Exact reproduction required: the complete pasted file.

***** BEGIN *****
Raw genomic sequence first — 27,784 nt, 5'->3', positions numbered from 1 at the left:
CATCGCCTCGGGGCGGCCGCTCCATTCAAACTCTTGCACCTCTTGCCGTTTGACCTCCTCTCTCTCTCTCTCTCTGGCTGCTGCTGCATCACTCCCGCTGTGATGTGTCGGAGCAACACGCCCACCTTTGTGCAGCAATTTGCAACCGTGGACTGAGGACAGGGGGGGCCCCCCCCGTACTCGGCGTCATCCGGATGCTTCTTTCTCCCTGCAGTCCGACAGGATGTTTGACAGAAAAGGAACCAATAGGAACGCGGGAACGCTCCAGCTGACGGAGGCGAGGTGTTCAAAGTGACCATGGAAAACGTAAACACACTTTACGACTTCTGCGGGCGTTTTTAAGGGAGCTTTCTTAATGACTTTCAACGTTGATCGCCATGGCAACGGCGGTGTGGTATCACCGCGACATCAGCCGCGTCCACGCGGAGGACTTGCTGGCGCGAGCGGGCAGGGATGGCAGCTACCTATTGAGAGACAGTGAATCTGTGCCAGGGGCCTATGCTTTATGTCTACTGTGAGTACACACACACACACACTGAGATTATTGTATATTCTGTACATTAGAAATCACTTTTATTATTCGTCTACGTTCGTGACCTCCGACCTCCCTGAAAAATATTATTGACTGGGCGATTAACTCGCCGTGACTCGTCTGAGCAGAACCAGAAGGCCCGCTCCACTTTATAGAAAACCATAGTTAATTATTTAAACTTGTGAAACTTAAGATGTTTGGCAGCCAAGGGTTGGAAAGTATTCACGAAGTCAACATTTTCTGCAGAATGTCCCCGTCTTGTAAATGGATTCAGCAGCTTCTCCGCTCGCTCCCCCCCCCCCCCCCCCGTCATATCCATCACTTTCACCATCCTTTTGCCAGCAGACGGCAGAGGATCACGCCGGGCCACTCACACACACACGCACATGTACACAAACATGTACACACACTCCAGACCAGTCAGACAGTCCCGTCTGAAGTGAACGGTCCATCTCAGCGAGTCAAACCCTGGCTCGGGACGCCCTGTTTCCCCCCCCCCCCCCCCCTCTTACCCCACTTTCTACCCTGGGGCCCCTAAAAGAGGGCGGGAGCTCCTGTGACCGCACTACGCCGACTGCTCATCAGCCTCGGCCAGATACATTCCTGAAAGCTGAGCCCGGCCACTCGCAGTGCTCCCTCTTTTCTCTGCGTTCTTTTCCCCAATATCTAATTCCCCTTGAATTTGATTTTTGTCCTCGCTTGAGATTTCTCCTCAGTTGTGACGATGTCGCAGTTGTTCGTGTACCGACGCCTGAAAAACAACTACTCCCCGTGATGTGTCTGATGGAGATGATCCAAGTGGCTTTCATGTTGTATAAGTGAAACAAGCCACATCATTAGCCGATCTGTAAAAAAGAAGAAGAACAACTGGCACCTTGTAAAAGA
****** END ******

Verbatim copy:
Raw genomic sequence first — 27,784 nt, 5'->3', positions numbered from 1 at the left:
CATCGCCTCGGGGCGGCCGCTCCATTCAAACTCTTGCACCTCTTGCCGTTTGACCTCCTCTCTCTCTCTCTCTCTGGCTGCTGCTGCATCACTCCCGCTGTGATGTGTCGGAGCAACACGCCCACCTTTGTGCAGCAATTTGCAACCGTGGACTGAGGACAGGGGGGGCCCCCCCCGTACTCGGCGTCATCCGGATGCTTCTTTCTCCCTGCAGTCCGACAGGATGTTTGACAGAAAAGGAACCAATAGGAACGCGGGAACGCTCCAGCTGACGGAGGCGAGGTGTTCAAAGTGACCATGGAAAACGTAAACACACTTTACGACTTCTGCGGGCGTTTTTAAGGGAGCTTTCTTAATGACTTTCAACGTTGATCGCCATGGCAACGGCGGTGTGGTATCACCGCGACATCAGCCGCGTCCACGCGGAGGACTTGCTGGCGCGAGCGGGCAGGGATGGCAGCTACCTATTGAGAGACAGTGAATCTGTGCCAGGGGCCTATGCTTTATGTCTACTGTGAGTACACACACACACACACTGAGATTATTGTATATTCTGTACATTAGAAATCACTTTTATTATTCGTCTACGTTCGTGACCTCCGACCTCCCTGAAAAATATTATTGACTGGGCGATTAACTCGCCGTGACTCGTCTGAGCAGAACCAGAAGGCCCGCTCCACTTTATAGAAAACCATAGTTAATTATTTAAACTTGTGAAACTTAAGATGTTTGGCAGCCAAGGGTTGGAAAGTATTCACGAAGTCAACATTTTCTGCAGAATGTCCCCGTCTTGTAAATGGATTCAGCAGCTTCTCCGCTCGCTCCCCCCCCCCCCCCCCCGTCATATCCATCACTTTCACCATCCTTTTGCCAGCAGACGGCAGAGGATCACGCCGGGCCACTCACACACACACGCACATGTACACAAACATGTACACACACTCCAGACCAGTCAGACAGTCCCGTCTGAAGTGAACGGTCCATCTCAGCGAGTCAAACCCTGGCTCGGGACGCCCTGTTTCCCCCCCCCCCCCCCCCTCTTACCCCACTTTCTACCCTGGGGCCCCTAAAAGAGGGCGGGAGCTCCTGTGACCGCACTACGCCGACTGCTCATCAGCCTCGGCCAGATACATTCCTGAAAGCTGAGCCCGGCCACTCGCAGTGCTCCCTCTTTTCTCTGCGTTCTTTTCCCCAATATCTAATTCCCCTTGAATTTGATTTTTGTCCTCGCTTGAGATTTCTCCTCAGTTGTGACGATGTCGCAGTTGTTCGTGTACCGACGCCTGAAAAACAACTACTCCCCGTGATGTGTCTGATGGAGATGATCCAAGTGGCTTTCATGTTGTATAAGTGAAACAAGCCACATCATTAGCCGATCTGTAAAAAAGAAGAAGAACAACTGGCACCTTGTAAAAGA